The combined impact of the three types of losses will directly affect the BoP, and the current account deficit may swell to 0.9-1.4 per cent of GDP in FY27.
Most of the losses are on account of export loss in both EU and non-EU markets. The widening of the current account deficit from garment market loss in the EU alone contributes a 0.9 per cent increase in the current deficit.
If the export losses from the non-EU readymade garment, other exports and the loss of grants are considered, these add another 0.5 per cent to the current account deficit in FY27.
The higher debt-servicing costs and higher borrowing to finance the increased current account deficits will reduce the economy's capacity to invest, build up reserves or consume by the same amount under unchanged policies, according to the study.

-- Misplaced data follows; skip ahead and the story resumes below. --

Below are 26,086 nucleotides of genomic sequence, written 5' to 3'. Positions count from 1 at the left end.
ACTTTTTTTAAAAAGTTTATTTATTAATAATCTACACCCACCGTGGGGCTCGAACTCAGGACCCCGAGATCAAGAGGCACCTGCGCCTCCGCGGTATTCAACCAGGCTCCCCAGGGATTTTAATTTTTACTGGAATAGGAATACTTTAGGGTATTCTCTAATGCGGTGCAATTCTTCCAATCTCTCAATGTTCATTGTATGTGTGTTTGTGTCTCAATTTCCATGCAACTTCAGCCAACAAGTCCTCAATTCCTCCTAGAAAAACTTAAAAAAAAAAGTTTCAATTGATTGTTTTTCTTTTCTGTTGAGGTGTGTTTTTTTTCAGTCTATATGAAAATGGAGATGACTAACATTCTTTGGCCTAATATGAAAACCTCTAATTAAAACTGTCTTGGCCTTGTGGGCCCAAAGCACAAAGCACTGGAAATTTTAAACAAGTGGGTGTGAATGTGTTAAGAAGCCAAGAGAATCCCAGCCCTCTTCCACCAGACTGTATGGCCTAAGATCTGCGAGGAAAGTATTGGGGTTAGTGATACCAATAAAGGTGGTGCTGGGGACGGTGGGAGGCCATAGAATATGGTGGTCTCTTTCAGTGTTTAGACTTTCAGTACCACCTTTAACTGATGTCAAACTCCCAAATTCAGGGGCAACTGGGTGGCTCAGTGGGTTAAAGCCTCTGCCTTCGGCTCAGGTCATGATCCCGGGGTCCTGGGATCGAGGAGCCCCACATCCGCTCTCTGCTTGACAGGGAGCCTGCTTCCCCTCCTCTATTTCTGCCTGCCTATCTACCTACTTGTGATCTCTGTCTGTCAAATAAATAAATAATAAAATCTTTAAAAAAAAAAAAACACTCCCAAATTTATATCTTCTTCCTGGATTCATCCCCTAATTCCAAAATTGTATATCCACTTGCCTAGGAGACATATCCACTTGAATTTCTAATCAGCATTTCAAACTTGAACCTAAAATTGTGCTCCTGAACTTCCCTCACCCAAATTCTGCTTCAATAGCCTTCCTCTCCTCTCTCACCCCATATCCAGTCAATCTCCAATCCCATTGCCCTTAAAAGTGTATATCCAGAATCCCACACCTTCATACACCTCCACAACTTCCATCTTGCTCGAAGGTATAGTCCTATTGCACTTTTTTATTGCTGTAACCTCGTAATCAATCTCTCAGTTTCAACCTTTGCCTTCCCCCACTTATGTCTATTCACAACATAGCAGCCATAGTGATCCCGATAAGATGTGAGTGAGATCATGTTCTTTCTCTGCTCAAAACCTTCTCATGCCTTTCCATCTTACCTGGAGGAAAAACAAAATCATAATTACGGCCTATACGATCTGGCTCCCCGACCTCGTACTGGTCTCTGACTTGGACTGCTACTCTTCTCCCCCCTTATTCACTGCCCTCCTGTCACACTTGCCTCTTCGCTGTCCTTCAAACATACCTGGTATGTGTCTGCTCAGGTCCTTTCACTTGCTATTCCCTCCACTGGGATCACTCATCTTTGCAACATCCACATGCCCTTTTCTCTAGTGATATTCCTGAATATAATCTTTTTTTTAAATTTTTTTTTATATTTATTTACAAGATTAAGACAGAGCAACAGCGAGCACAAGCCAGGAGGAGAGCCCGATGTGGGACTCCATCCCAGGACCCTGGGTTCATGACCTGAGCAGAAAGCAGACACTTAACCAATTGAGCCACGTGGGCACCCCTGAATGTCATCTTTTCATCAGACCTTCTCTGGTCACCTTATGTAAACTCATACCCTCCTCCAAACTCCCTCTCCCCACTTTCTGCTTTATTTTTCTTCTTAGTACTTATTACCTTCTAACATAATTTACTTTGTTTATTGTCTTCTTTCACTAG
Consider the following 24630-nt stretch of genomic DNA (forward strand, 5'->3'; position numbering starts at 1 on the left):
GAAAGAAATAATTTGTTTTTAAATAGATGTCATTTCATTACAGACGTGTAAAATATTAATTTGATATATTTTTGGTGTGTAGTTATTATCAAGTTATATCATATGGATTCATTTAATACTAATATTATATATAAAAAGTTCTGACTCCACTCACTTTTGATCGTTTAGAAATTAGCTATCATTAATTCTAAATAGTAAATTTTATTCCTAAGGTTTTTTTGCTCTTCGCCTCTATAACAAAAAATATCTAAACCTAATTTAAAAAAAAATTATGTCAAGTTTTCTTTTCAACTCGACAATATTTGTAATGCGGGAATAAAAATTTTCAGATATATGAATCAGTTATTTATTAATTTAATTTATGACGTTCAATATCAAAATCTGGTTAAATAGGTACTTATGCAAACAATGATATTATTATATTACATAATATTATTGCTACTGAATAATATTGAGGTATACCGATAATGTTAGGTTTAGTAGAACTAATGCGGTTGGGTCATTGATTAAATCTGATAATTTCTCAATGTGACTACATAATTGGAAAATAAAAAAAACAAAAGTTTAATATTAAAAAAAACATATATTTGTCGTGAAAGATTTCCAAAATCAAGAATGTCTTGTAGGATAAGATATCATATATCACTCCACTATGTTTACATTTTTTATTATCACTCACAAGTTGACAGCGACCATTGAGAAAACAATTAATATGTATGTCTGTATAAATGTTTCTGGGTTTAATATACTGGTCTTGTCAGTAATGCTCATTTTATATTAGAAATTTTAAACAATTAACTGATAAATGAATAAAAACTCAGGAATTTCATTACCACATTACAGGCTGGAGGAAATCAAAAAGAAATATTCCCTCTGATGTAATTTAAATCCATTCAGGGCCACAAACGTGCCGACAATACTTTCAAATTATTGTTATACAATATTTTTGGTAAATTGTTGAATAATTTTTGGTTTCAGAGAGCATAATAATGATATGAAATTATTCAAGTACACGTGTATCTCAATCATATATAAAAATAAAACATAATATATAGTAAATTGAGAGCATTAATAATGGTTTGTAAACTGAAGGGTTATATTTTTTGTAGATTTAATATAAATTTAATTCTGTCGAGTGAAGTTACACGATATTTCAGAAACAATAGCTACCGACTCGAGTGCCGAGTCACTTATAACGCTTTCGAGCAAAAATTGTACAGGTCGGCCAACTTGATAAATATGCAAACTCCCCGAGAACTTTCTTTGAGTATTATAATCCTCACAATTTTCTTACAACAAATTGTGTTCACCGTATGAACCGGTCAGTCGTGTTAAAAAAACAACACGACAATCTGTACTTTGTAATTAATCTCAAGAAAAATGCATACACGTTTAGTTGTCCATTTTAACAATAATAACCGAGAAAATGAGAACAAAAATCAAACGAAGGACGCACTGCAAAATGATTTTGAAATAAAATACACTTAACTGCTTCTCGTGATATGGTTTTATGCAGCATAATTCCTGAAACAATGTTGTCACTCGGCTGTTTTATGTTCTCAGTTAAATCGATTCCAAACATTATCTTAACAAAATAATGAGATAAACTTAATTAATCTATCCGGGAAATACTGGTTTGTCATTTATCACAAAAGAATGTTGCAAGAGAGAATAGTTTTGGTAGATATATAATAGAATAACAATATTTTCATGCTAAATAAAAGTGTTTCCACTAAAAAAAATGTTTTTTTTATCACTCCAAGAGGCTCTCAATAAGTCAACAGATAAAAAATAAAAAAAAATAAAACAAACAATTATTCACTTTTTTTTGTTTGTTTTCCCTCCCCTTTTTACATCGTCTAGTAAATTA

The loss of grants will be primarily reflected through adjustments in budgetary outlays and private NGO activities.
The study also suggested ways to offset the losses accrued from graduation.
The first approach could be to cover the full amount of BoP financing requirement by external borrowing. In this case, external debt will increase by the full amount of the shortfall, and there will be no need for import compression, also known as import reduction.
There will be no need to adjust the exchange rate and other policies, including monetary.
This may be a short-term and politically quite attractive solution but not a very desirable outcome from a medium and long-term perspective, the study said.
The adverse effects on GDP could be substantial, and associated negative implications for employment and poverty will create social problems.